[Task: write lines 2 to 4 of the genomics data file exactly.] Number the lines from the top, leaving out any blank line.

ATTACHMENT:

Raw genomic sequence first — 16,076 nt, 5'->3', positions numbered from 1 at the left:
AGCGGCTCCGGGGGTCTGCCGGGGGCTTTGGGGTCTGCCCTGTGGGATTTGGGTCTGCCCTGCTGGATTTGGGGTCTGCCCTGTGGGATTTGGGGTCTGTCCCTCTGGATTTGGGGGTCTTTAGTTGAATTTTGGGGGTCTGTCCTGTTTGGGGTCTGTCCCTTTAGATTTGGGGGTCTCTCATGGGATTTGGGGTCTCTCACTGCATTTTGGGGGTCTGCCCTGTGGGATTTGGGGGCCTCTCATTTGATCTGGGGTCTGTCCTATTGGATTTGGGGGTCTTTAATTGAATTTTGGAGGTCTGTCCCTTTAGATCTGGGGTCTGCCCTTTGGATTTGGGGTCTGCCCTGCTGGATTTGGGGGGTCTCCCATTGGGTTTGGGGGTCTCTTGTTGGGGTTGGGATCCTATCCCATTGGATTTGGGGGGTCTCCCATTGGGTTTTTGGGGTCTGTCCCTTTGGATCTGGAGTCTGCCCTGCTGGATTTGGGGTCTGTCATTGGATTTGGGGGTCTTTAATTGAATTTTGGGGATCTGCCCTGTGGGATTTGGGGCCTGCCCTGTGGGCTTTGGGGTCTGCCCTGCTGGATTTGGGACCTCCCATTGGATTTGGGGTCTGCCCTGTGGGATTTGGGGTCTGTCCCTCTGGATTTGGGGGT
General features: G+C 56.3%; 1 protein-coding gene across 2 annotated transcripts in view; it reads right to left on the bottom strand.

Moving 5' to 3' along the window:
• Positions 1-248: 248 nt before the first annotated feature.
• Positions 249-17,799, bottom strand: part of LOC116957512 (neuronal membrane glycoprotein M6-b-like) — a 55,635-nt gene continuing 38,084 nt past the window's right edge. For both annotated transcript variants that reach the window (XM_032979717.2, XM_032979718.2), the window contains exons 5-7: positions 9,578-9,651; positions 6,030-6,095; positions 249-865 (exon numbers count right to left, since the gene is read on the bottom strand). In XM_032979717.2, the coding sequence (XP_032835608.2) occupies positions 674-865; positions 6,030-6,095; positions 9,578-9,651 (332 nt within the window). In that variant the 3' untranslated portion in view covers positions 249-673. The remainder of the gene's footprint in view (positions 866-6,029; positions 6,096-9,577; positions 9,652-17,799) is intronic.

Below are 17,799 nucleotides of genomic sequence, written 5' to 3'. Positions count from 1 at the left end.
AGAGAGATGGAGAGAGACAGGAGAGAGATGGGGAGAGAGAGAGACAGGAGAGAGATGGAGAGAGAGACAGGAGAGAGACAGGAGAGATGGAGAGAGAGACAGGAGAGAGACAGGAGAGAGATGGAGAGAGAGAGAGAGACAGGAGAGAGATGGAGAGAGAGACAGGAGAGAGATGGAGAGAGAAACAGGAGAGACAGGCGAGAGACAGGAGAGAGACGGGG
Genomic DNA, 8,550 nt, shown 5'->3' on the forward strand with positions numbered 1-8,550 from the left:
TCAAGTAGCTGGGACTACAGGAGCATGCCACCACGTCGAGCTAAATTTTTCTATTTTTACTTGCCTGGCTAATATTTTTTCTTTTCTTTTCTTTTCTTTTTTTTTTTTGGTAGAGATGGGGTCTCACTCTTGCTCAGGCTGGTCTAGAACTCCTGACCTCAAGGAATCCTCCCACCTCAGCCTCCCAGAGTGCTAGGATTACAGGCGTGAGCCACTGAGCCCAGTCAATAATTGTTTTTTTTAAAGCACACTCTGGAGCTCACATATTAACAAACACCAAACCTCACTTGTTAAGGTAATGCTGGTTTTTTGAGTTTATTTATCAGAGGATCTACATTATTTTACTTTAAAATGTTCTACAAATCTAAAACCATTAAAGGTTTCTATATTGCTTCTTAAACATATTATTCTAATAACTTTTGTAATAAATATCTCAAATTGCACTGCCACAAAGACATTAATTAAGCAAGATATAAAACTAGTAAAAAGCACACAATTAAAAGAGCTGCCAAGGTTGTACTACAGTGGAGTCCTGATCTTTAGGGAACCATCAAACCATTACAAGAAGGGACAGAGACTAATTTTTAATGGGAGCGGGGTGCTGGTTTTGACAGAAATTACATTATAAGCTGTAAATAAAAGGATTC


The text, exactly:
AGCGGCTCCGGGGGTCTGCCGGGGGCTTTGGGGTCTGCCCTGTGGGATTTGGGTCTGCCCTGCTGGATTTGGGGTCTGCCCTGTGGGATTTGGGGTCTGTCCCTCTGGATTTGGGGGTCTTTAGTTGAATTTTGGGGGTCTGTCCTGTTTGGGGTCTGTCCCTTTAGATTTGGGGGTCTCTCATGGGATTTGGGGTCTCTCACTGCATTTTGGGGGTCTGCCCTGTGGGATTTGGGGGCCTCTCATTTGATCTGGGGTCTGTCCTATTGGATTTGGGGGTCTTTAATTGAATTTTGGAGGTCTGTCCCTTTAGATCTGGGGTCTGCCCTTTGGATTTGGGGTCTGCCCTGCTGGATTTGGGGGGTCTCCCATTGGGTTTGGGGGTCTCTTGTTGGGGTTGGGATCCTATCCCATTGGATTTGGGGGGTCTCCCATTGGGTTTTTGGGGTCTGTCCCTTTGGATCTGGAGTCTGCCCTGCTGGATTTGGGGTCTGTCATTGGATTTGGGGGTCTTTAATTGAATTTTGGGGATCTGCCCTGTGGGATTTGGGGCCTGCCCTGTGGGCTTTGGGGTCTGCCCTGCTGGATTTGGGACCTCCCATTGGATTTGGGGTCTGCCCTGTGGGATTTGGGGTCTGTCCCTCTGGATTTGGGGGT
General features: G+C 56.3%; 1 protein-coding gene across 2 annotated transcripts in view; it reads right to left on the bottom strand.

Moving 5' to 3' along the window: